One the highlights of Maker Faire for me was meeting Massimo Banzi, the co-founder of the Arduino project. He's very friendly and we had a nice time talking about design. I also enjoyed meeting Luisa Castiglioni, his girlfriend. She's a writer for a number of design magazines, including Domus. (Here's an article she wrote for Domus about makers in the Italian design world.)
Massimo brought with him to Maker Faire samples of the new packaging for Arduino's line of products, and they are beautiful. There were designed by Todo studio, which is run by Giorgio Olivero. Massimo was Giorgio's professor at the Interaction Design Institute in Ivrea, Italy.
Take a look at Todo's photo gallery of Arduino packaging.
Fourteen-year-old Luna Ito-Fisher started making her own clothes and accessories when she was nine, after attending a friend’s birthday party at a sewing studio in LA.Read the rest
The Sparkfun folks have a sweet recipe for building an Arduino-based, accelerometer-triggered Tardis sound-effects box into the ceiling of an elevator, noting that care must be taken not to freak out riders and precipitate a bomb-squad visit.
As it stands, the contraption works well enough (much like the TARDIS itself). But for those looking for perfection, there could be a few improvements. These are left as exercises for the reader:
Improve battery life using sleep mode. Right now the Arduino is on all the time, using about 20mA of current continuously. We’re got a pretty big battery attached to it (6000mAh), which gives it a lifetime of about a week, but the battery could last for months if the project went to sleep between playings. The Arduino can indeed be programmed to go to sleep, waiting for an interrupt signal (a pin changing state) to wake it up. And the ADXL345 accelerometer can be configured so that it sends an interrupt when an acceleration threshold is reached, so this shouldn't be difficult to do. In practice you can’t get down to microamps with a full Arduino board, since it will always be burning some current in the voltage regulator, power LED, etc. But with a bit of software and hardware hacking, sleep mode would definitely improve the lifetime situation.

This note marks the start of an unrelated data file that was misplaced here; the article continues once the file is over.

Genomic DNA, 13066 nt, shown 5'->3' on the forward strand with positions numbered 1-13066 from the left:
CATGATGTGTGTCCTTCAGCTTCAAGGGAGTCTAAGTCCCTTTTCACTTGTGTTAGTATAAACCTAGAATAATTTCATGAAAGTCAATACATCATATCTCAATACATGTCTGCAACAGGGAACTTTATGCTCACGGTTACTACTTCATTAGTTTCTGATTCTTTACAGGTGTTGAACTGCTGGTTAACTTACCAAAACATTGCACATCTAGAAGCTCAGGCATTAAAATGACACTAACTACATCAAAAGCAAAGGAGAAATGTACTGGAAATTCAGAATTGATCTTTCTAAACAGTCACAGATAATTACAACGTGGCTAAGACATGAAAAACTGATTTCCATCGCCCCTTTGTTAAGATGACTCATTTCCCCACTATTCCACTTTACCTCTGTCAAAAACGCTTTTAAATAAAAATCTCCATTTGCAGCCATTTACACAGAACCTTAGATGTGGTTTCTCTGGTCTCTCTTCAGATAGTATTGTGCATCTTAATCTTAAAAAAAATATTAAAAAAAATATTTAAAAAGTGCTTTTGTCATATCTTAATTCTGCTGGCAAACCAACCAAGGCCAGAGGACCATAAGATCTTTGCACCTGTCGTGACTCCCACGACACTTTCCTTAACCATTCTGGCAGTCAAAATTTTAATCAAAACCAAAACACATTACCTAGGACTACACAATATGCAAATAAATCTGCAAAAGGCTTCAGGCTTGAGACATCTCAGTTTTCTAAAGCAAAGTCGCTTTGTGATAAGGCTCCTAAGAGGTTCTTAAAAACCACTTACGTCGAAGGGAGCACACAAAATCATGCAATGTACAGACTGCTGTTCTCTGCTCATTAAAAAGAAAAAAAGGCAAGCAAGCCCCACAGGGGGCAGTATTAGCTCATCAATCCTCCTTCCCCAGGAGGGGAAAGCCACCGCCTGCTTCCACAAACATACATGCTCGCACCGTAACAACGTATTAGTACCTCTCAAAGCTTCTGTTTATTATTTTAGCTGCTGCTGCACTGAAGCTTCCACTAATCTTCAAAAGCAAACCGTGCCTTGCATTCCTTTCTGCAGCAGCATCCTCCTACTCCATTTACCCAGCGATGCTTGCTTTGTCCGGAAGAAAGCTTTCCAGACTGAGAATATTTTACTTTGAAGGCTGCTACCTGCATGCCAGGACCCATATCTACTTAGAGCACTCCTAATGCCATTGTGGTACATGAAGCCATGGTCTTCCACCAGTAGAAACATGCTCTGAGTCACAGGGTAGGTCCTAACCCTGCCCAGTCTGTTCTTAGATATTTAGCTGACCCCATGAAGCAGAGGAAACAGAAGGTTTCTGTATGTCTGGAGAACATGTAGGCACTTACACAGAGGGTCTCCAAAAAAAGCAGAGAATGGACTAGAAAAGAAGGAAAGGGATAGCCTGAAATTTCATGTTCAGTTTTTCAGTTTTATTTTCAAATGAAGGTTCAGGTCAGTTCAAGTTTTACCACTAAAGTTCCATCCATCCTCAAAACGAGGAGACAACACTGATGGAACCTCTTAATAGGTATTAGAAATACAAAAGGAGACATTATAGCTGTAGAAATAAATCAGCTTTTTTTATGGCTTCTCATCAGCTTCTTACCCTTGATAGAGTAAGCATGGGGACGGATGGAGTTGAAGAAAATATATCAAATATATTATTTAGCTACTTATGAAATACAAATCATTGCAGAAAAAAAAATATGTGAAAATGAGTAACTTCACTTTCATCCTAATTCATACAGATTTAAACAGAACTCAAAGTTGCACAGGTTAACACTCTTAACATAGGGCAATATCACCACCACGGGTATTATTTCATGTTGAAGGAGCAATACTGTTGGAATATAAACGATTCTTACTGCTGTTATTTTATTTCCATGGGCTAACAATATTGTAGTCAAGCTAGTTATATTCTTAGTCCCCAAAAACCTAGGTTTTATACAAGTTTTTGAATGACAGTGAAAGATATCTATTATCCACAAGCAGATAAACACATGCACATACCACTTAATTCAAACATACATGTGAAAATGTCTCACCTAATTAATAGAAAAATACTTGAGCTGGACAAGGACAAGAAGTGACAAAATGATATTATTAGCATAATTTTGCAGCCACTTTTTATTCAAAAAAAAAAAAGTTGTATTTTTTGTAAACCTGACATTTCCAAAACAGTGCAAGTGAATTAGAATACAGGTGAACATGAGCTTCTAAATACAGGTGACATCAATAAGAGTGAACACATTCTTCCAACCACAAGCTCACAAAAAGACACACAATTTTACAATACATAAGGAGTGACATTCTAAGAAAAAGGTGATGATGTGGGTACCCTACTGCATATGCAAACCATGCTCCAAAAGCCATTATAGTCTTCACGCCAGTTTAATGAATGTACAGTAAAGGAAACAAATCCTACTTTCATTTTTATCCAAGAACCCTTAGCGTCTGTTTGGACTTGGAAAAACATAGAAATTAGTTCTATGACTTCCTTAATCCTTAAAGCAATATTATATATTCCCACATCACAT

Stop playing when the elevator stops. Currently, the TARDIS MP3 was edited so that it is approximately the length of an elevator ride, and the code plays the MP3 to the end before listening for further accelerometer bumps. But you could also end a longer MP3 when you detect that the elevator stops (or, since the MP3 chip has a volume control command, you could even fade it out!)
Bigger and better! Bigger speakers, disco lights and music, black lights... you can really go in any direction. Make us proud. But remember...
Elevator TARDIS (Thanks, Bruce!)
The wizards at Sparkfun, an open source hardware company, show us how to make one of these spiffy furry barbarian leather arm-bracers with a charmingly anachronistic D&D dice-roller built into, built around a Lilypad soft Arduino controller.
I’ve got nothing but respect for the DIY/open source community who take conductive thread, LEDs, and Arduino boxes and make them into marvelous little working crafts. I find it all a bit above my metaphorical pay grade. However, if there was anything that was going to convince me to learn how to rig a circuit, it would be the project that Dia forwarded to us yesterday. ,p> It’s a fur-lined leather gauntlet that can roll 100, 20, 12, 10, 8, 6, and 4-sided dice with the flip of a switch and the shake of a forearm. It combines my love of tabletop with my desire to live in the future where we all poke our wrists to get things done.
Theoretically, there's a complete tutorial for this beauty, but it's 404 at the moment. The link below goes to The Mary Sue's writeup.